Mediation works by you taking control of your life. It does so by creating a safe space for you and your ex to focus on the decisions relating to the big ticket items in your life.

Your Children, Your House, Your Money...

Mediators act as a go-between, they stand in the no-man’s land of the trenches and focus in on what you are really arguing about. 

Emotional drivers are what dictate our decisions in life. The closer a decision gets to home, the more emotive it will be. It’s a simple task in your life to make a decision which has zero impact on you. So for example, a football manager will replace you on the field of play if it suits the agenda of achieving a win for the team and a higher ranking in the league. The feelings of the substituted player are irrelevant to the manager’s decision. The players know the score at the outset, their ego may be injured by the decision but if the team wins, so be it. 

Now transpose that into a marriage.

Your spouse decides to substitute you for a younger model. It suits their agenda to do so and your feelings about being substituted are irrelevant at that point. The difference here though is that unlike the football player, you signed up for a life of fidelity. Suddenly the trust and tolerance on which the partnership was based has been destroyed. This isn’t a transaction any longer. Unlike a footballer, its not just your ego that has been injured but everything you have ever worked towards and your families welfare is now under threat.

That’s what emotional investment looks like.  The greater the investment, the harder the fall.

Litigation of your case, harsh words, lengthy lawyers letter are only going to get you to a position where you can’t believe that your partner raised THAT with their solicitor. And now IT’S IN BLACK AND WHITE!! How could they? It’s quite easy, really. It’s the lawyer writing the letter, not your ex. 

Their lawyer has zero emotional investment in your feelings. Each letter is worth a billable hour to a lawyer. There is no exchange rate on emotions. Your lawyer will respond in equally offensive terms (maybe not to you) and then you also will be down another hour’s rate.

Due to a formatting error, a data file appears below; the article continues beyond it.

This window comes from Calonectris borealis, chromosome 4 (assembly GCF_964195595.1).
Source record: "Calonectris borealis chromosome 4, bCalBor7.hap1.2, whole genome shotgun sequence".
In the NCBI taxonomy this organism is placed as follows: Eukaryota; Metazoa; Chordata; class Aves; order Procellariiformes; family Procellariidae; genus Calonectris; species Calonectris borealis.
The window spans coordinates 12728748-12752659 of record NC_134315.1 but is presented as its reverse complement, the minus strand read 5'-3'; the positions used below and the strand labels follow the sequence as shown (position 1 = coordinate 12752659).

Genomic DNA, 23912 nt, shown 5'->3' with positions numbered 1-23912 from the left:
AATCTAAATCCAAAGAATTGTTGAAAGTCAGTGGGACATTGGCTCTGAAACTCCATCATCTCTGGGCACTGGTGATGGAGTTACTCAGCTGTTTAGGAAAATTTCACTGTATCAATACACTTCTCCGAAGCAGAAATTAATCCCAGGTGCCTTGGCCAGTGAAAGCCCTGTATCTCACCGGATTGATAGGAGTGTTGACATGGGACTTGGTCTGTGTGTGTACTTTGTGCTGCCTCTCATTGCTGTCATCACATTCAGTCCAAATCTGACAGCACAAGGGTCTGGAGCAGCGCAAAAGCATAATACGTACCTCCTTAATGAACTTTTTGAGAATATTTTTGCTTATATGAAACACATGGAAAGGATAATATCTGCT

So here’s the thing with mediation.

You get to say what you want to say, explain the nuance of things and why one thing more than another matters most to you. Whilst saving money on lawyers.

So, a dad may prefer to take their child to football training every Wednesday after school so will push hard for this whilst Mum can only get away from work early on a Wednesday and it is her only opportunity to see the children after school. Every other day since dad left the children go into after school clubs. A simple point like that could cost thousands in letters between lawyers. In mediation it would take less than 10 minutes to resolve. These things sound trivial, but trust me they aren’t.

You will often be told that domestic violence is a reason not to use a mediator. This is a fiction. We are trained to deal with these situations by a process called “shuttle” mediation. You will never be in the same room as your ex if you don’t want to be. In the days of Zoom, of course we can do everything remotely anyway. Nothing is too much trouble to organise to make you feel safe and comfortable in mediation.

Is a mediated agreement always final? 

In Family law, no. You are perfectly entitled to take the agreement back to a lawyer for further advice. The only personal pitch I will make here is that I was a Matrimonial Barrister for many years and so, I know the law. I know how solicitors will view an agreement and would not put forward an agreement that wouldn’t pass muster with your representatives.

It is entirely up to you how to proceed with a mediated agreement. 

Where the children are concerned, many agreements get up and running very quickly. Nothing further is required because you, the parents have taken the initiative to decide how your family will operate in the future. Many parents discover that the children dictate the arrangements and having started from a position of a mediated agreement, a spirit of compromise is always present.

Finances are different. Some aspects of a financial agreement require a court order. Pensions. Also, many people prefer the surety of a court order following a mediated agreement. This is easily achieved by asking a solicitor to draft one up for you on a set fee. You must negotiate this fee to get the best value for money. The solicitor will submit what is known as a Consent Order, signed by both of you when you submit your divorce paperwork to the court.

The final message is this: Once your case is in court you completely lose control of the outcome. That means a complete stranger to you and your children will make long-lasting decisions that are enforceable against you. You never lose control when you mediate. 

How does Mediation Work? Super User